Last week I visited the Power and Taboo exhibition at the British Museum. For the inhabitants of the Polynesian islands in the eastern Pacific, the gods were always present in the world. But, while their powers could be life-enhancing, they were also potentially dangerous and had to be contained. Godly power was controlled by means of the concept of tapu, from which the word taboo is derived.The power of the gods of the eastern Pacific could be present in people, places, objects and activities. This power was potentially good, but potentially harmful and had to be managed and contained. The concept of tapu describes the practices of controlling godly power. Strictly observed tapu restrictions were applied to a range of activities on the islands of the eastern Pacific. Tattooing was one of these. It was fab and really amazing to learn all about the sacred objects that the polynesian’s made that embed their values of the various gods.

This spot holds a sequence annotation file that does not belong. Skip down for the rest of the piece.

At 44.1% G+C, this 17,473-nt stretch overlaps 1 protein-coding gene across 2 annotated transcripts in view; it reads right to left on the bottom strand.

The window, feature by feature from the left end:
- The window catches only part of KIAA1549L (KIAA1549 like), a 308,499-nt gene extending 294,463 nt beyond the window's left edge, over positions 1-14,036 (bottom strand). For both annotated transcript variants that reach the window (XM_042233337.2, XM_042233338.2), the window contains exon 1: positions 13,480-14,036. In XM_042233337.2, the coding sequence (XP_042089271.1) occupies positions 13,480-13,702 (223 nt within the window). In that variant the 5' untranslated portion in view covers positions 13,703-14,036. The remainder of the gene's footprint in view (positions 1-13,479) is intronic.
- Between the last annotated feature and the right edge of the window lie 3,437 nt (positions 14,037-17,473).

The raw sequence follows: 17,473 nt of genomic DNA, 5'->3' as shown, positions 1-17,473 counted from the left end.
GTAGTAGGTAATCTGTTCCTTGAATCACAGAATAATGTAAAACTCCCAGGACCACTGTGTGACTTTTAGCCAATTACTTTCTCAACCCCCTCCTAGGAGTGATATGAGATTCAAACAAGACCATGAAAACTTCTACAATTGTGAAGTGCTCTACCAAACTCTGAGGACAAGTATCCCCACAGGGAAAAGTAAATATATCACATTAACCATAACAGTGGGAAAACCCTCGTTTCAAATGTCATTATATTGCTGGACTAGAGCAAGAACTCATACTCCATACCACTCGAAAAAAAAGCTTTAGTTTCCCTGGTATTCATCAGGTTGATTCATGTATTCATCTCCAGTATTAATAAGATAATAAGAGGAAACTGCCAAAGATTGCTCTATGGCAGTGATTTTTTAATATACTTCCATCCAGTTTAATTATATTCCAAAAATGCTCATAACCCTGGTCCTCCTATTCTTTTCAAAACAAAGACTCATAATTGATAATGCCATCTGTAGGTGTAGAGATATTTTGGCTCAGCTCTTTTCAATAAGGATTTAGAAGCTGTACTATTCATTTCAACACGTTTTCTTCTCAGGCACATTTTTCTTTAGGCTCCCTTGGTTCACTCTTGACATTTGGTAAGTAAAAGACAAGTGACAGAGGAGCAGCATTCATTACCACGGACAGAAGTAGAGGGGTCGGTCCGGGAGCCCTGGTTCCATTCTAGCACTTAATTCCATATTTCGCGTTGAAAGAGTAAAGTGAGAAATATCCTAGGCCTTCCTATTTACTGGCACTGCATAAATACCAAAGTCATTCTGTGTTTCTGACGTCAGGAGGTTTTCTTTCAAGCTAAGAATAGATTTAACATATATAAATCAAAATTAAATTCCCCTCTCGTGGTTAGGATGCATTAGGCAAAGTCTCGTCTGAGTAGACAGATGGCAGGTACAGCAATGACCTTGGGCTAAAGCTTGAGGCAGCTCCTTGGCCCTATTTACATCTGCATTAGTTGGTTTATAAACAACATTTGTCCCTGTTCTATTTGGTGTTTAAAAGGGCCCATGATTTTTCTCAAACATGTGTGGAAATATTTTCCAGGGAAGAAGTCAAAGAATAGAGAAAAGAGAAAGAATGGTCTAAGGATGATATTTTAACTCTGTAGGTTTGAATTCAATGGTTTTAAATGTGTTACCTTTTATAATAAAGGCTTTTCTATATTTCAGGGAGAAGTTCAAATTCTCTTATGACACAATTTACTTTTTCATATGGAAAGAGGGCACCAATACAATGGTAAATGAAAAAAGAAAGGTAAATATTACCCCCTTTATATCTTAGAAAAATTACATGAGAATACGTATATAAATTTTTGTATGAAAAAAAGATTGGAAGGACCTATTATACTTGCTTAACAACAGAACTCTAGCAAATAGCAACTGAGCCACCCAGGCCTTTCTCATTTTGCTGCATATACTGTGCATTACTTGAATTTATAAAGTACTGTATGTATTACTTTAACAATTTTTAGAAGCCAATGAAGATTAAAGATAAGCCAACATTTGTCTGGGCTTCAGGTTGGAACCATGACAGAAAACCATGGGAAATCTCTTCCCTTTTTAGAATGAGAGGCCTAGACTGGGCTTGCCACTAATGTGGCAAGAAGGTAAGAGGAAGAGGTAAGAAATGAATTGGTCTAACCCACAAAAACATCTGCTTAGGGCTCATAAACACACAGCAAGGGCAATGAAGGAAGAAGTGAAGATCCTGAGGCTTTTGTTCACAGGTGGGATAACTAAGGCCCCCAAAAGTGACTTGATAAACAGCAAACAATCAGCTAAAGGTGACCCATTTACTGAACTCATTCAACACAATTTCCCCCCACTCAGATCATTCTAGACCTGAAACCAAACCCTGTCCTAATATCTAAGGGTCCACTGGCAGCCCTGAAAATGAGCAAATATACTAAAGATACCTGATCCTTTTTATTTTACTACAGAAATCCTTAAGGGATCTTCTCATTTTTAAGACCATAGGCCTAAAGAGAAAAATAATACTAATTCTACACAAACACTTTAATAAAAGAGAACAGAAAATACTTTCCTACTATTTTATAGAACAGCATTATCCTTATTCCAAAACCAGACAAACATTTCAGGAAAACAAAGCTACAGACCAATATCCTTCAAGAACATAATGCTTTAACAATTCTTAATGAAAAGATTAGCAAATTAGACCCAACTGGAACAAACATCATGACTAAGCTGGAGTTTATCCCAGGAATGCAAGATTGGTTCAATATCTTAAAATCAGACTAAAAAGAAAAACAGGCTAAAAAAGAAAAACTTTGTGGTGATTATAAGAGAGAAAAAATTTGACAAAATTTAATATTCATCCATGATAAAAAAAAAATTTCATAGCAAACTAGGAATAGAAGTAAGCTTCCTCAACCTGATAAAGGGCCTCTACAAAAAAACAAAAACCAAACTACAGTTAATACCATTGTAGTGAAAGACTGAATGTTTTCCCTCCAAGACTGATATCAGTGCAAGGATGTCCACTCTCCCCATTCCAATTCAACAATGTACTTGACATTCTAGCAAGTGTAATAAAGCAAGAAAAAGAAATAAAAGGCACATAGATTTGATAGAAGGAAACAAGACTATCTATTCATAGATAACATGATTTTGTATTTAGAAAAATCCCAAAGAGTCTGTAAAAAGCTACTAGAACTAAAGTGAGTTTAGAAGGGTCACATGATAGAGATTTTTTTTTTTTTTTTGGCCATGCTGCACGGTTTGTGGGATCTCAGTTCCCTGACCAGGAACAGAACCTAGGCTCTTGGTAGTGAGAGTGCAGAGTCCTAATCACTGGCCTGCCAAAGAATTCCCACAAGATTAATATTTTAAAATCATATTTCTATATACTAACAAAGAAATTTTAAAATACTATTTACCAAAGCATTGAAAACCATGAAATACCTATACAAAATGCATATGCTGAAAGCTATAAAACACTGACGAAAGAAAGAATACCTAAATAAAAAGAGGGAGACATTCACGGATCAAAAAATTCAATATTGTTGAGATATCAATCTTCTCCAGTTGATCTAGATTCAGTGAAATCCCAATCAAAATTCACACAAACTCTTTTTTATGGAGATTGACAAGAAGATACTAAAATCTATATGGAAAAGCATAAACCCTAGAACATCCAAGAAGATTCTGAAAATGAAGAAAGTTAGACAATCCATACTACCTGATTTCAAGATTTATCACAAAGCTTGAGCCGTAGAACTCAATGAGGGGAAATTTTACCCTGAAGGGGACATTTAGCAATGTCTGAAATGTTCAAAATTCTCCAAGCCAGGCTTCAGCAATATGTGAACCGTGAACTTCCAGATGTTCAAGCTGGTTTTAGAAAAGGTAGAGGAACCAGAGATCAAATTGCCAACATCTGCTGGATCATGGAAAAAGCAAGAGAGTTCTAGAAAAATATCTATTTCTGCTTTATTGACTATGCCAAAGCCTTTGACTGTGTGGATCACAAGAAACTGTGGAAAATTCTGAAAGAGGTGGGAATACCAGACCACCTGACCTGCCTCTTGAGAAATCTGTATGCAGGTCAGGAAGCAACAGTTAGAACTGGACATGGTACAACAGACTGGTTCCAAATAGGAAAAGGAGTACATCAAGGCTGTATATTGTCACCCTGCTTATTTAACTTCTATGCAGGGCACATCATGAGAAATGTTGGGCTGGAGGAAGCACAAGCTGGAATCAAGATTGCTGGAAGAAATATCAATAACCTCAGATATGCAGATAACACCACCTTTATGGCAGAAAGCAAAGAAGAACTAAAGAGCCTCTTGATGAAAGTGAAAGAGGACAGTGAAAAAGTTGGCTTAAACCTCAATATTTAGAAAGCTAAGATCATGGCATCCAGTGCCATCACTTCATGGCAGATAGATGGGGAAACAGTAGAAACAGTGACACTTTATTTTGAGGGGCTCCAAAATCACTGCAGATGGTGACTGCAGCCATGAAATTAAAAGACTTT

Kou (an important beverage for high-ranking people. It is made from the root of a shrub, the pepper plant Piper methysticum and acts as a mild sedative, relaxing both the body and mind.) woodbowl